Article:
Who We Are When Life is Good

How much does society love talking about the impact of adversity on disabled people? The polishing powers of struggle, turning us all into sparkling gems? The motivation that comes from being told we’ll never be good enough, never measure up, never prosper? The myriad obstacles we’ve ‘overcome’ to be the people we are?

As a person with multiple disabilities, I can tell you with confidence that we love it a whole lot.

We love talking about it so much that you’ll rarely hear about anything else. Stories featuring disabled people centre around their troubles and barriers and the Debbie downers who insisted they’d never succeed. Disabled people are forever prompted: Tell us about the haters. The doubters. The people and institutions that stood in your way. Did all that negativity make you work harder? Did it make you stronger? Was it the driving force behind all your ‘inspirational’ achievements? Less often are we asked about positive sources of strength and power.

Societal hunger for tales of marginalized struggle is so voracious that I wonder if, on some deep, dark, shameful level, we quietly enjoy the idea of disabled people having to suffer in order to earn their place in the world. If access comes easily, if an environment is supportive and if barriers aren’t blocking a person’s path, do their accomplishments count?

Maybe not, or at least, not as much. No one wants to hear a story without conflict, so what’s the value of a disabled person’s story if it doesn’t involve plenty of misery?

This romanticism of struggle bled into the way I viewed my life, even as I was living it. I kept waiting for the adversity I faced to make me better, more resilient. Mostly it just made everything worse.

Logic dictated that being a blind person in a visual world would make learning, travel, and daily life more complicated. Of course debilitating chronic pain would make me less dependable, less inclined to pursue great things and explore my creative side. Why wouldn’t mental health issues contribute to my low energy levels and aversion to new challenges? Wouldn’t it be odd if they didn’t?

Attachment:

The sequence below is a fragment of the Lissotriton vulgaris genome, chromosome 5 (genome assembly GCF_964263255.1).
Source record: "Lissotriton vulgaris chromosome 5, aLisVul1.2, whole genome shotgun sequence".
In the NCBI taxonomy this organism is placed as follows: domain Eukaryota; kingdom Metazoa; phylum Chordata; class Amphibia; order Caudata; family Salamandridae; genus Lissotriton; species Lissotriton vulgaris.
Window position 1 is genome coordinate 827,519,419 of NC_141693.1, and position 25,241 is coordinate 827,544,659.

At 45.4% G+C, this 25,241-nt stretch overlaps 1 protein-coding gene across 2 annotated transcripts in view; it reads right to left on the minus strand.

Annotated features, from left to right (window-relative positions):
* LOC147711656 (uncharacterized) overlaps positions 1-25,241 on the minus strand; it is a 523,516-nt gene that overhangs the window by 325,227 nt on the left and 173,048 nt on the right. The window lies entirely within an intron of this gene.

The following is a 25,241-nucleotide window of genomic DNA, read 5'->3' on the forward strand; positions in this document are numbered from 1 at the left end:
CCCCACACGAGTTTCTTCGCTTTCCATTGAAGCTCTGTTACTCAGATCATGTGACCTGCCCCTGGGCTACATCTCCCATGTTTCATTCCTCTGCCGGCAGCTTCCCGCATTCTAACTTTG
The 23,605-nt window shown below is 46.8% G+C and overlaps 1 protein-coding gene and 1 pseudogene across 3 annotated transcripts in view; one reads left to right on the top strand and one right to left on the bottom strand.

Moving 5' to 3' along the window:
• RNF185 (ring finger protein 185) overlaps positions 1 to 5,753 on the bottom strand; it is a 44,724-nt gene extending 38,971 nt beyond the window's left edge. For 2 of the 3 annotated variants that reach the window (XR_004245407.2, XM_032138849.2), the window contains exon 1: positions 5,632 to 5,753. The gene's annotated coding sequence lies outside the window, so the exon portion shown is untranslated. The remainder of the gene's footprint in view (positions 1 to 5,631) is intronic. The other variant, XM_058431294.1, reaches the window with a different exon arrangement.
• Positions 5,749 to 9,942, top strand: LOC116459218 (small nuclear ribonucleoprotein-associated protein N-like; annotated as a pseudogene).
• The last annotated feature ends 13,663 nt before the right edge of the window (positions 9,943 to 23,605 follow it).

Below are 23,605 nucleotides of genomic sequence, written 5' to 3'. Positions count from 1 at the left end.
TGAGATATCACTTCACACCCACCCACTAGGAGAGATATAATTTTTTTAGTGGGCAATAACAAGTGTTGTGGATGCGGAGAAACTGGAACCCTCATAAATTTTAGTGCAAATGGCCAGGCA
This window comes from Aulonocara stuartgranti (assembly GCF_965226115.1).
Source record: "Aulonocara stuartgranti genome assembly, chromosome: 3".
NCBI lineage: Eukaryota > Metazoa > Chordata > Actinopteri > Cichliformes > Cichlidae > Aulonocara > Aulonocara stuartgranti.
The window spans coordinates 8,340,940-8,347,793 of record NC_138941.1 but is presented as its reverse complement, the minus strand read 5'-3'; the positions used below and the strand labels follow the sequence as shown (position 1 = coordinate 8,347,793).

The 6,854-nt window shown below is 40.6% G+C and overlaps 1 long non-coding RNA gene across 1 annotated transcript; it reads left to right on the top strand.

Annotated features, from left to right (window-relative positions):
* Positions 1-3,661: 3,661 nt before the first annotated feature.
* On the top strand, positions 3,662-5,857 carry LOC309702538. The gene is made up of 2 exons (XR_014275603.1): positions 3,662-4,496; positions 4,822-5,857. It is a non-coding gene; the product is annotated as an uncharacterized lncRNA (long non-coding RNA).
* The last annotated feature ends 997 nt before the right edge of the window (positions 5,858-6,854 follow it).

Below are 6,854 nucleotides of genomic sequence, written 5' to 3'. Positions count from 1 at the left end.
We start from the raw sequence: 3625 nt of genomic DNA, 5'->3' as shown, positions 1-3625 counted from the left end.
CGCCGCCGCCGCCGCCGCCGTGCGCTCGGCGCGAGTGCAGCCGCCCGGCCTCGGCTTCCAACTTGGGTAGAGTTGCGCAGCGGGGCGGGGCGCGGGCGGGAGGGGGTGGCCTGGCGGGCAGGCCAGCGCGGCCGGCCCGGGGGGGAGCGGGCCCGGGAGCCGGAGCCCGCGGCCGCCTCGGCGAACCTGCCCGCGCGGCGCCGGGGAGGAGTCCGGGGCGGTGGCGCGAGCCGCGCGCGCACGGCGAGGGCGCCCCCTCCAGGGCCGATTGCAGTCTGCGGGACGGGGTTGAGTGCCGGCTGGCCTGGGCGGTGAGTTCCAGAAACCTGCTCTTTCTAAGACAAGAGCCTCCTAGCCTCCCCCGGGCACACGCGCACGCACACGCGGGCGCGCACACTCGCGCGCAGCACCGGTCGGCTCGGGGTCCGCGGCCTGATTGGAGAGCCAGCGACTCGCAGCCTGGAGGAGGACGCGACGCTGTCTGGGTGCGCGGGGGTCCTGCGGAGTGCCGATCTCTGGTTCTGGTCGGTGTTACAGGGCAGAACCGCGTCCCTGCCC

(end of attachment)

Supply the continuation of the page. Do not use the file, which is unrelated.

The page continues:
And yet, because I’d grown up surrounded by triumphant stories of struggle, of people being more successful precisely because they had suffered and come through, I expected that, if anything, my disabilities meant the bar was even higher for me.

The shoulds came thick and fast: my mental ill health should turn me into an unpredictable but admirable genius. My blindness should help me smash barriers to bits with superhuman aptitude. My personal haters and doubters should spur me to work harder, instead of making me feel unwelcome and afraid as they were trying to do.

Now, with the benefit of hindsight, I understand that I thrive best when my health is good and my environment is supportive. At present, I’m surrounded by positive, encouraging people who want me to flourish, and by God I’m flourishing. No longer do I cower at the very thought of a real challenge. Weirder still, I’m a bit of an adrenalin junkie. I crave variety and I need constant, low-grade stress to be content. Give me a new project, a tight timeline and vague instructions, and watch me crush it. If you’d told me all this five years ago, before I’d ever known such support, I’d have laughed in your face. “No no,” I’d say, “I’m more of a ‘scared of my own shadow’ type.”

As far as I can tell, I owe very little to pain and suffering. Adversity has been useful enough in some ways, but I will never claim to do my best work while beset by destructive forces. Shocker of all shockers: Not everyone soars in the middle of a hailstorm, and it’s strange and sad that we ever expected they should.

Perhaps you’re one of those remarkable creatures who functions well under the worst of conditions. Maybe you’re doing great during this pandemic, while most of the world flounders. It’s possible you’re one of those unicorns, disabled or nondisabled, who confronts terrifying situations—bullying, discrimination, six-lane intersections—and comes out of them more badass than ever. (Teach me thy way!)

But I’m not a unicorn. Many, many of my disabled friends are not unicorns, either, and we get down on ourselves when the troubles that are supposed to make us better end up tiring us out instead. Lots of us get bullied, discriminated against or hit by cars in six-lane intersections, and then we go home and cry because it hurts and it sucks and we hope it’s a long time before we have to go through that again. These things may not break us, and we might get a good blog post out of them if we’re lucky, but we sure as hell bend.